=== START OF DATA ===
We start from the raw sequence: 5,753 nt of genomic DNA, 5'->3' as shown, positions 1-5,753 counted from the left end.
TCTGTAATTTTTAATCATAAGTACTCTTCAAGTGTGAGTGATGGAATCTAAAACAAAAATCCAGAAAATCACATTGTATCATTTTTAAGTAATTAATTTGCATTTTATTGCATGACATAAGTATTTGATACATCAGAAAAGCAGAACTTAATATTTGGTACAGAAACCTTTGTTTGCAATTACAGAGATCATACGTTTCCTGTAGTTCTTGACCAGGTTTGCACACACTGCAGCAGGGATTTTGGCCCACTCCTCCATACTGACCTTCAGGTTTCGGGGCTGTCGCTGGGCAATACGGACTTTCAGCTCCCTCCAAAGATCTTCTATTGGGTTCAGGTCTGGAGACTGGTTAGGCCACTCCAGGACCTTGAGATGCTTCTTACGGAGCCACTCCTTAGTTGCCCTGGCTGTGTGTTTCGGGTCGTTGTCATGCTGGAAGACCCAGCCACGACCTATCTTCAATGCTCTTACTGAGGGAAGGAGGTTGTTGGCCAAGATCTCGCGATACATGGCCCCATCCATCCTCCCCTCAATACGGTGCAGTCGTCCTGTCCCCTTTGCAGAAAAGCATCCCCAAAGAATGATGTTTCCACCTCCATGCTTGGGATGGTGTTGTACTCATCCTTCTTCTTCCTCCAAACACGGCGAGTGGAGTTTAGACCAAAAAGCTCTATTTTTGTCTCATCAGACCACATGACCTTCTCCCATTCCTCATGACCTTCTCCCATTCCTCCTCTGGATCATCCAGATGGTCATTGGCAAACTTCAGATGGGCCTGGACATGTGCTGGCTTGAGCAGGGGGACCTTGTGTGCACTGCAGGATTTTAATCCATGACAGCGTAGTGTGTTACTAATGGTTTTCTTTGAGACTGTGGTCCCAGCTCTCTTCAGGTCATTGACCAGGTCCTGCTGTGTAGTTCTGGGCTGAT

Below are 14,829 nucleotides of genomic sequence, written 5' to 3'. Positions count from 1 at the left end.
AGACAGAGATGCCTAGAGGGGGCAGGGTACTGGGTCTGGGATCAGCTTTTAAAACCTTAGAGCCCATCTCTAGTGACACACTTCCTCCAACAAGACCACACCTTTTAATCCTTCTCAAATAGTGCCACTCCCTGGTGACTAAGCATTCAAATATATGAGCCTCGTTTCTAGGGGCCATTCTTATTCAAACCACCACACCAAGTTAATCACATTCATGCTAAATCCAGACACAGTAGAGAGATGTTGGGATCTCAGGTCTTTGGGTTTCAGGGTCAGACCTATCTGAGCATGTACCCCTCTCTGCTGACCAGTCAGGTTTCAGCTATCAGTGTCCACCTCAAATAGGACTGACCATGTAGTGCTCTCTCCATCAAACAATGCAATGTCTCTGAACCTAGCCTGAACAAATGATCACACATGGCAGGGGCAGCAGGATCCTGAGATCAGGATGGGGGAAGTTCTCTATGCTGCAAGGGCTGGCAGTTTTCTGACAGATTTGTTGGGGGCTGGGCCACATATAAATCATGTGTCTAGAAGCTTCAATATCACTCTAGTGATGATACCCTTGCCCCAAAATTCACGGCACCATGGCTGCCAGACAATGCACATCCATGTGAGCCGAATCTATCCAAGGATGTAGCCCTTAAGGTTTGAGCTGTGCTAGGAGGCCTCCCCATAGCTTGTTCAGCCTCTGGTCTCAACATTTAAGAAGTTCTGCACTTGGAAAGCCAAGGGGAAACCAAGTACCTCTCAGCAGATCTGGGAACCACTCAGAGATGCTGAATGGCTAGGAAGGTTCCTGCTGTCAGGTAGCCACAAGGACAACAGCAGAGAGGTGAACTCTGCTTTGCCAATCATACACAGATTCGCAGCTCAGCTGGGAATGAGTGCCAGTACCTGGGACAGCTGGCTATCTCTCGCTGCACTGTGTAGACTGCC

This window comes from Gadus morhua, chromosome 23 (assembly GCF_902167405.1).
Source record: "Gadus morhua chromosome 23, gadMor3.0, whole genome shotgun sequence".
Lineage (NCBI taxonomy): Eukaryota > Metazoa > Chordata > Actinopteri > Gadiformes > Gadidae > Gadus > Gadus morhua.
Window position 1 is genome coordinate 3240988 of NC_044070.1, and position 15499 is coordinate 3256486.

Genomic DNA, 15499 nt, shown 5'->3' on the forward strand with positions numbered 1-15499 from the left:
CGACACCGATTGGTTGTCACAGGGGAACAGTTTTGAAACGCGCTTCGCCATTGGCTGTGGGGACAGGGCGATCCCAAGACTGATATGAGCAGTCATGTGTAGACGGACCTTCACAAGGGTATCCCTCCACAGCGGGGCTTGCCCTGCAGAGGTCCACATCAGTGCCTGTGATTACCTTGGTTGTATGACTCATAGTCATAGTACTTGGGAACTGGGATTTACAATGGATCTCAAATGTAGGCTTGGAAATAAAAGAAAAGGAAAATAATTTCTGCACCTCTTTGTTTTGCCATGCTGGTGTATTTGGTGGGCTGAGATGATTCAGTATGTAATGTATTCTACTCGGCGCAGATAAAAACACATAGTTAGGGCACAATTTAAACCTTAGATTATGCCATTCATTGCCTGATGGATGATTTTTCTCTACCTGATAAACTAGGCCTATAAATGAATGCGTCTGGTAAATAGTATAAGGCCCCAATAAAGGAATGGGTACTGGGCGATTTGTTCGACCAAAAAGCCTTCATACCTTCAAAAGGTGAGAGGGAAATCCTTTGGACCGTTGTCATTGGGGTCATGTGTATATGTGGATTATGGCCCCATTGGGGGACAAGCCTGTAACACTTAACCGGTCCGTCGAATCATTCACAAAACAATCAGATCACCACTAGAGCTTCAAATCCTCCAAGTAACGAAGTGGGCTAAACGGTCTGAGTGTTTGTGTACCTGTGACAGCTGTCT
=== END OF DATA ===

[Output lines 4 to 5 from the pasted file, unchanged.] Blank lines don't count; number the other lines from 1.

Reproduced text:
AGACAGAGATGCCTAGAGGGGGCAGGGTACTGGGTCTGGGATCAGCTTTTAAAACCTTAGAGCCCATCTCTAGTGACACACTTCCTCCAACAAGACCACACCTTTTAATCCTTCTCAAATAGTGCCACTCCCTGGTGACTAAGCATTCAAATATATGAGCCTCGTTTCTAGGGGCCATTCTTATTCAAACCACCACACCAAGTTAATCACATTCATGCTAAATCCAGACACAGTAGAGAGATGTTGGGATCTCAGGTCTTTGGGTTTCAGGGTCAGACCTATCTGAGCATGTACCCCTCTCTGCTGACCAGTCAGGTTTCAGCTATCAGTGTCCACCTCAAATAGGACTGACCATGTAGTGCTCTCTCCATCAAACAATGCAATGTCTCTGAACCTAGCCTGAACAAATGATCACACATGGCAGGGGCAGCAGGATCCTGAGATCAGGATGGGGGAAGTTCTCTATGCTGCAAGGGCTGGCAGTTTTCTGACAGATTTGTTGGGGGCTGGGCCACATATAAATCATGTGTCTAGAAGCTTCAATATCACTCTAGTGATGATACCCTTGCCCCAAAATTCACGGCACCATGGCTGCCAGACAATGCACATCCATGTGAGCCGAATCTATCCAAGGATGTAGCCCTTAAGGTTTGAGCTGTGCTAGGAGGCCTCCCCATAGCTTGTTCAGCCTCTGGTCTCAACATTTAAGAAGTTCTGCACTTGGAAAGCCAAGGGGAAACCAAGTACCTCTCAGCAGATCTGGGAACCACTCAGAGATGCTGAATGGCTAGGAAGGTTCCTGCTGTCAGGTAGCCACAAGGACAACAGCAGAGAGGTGAACTCTGCTTTGCCAATCATACACAGATTCGCAGCTCAGCTGGGAATGAGTGCCAGTACCTGGGACAGCTGGCTATCTCTCGCTGCACTGTGTAGACTGCC

This window comes from Gadus morhua, chromosome 23 (assembly GCF_902167405.1).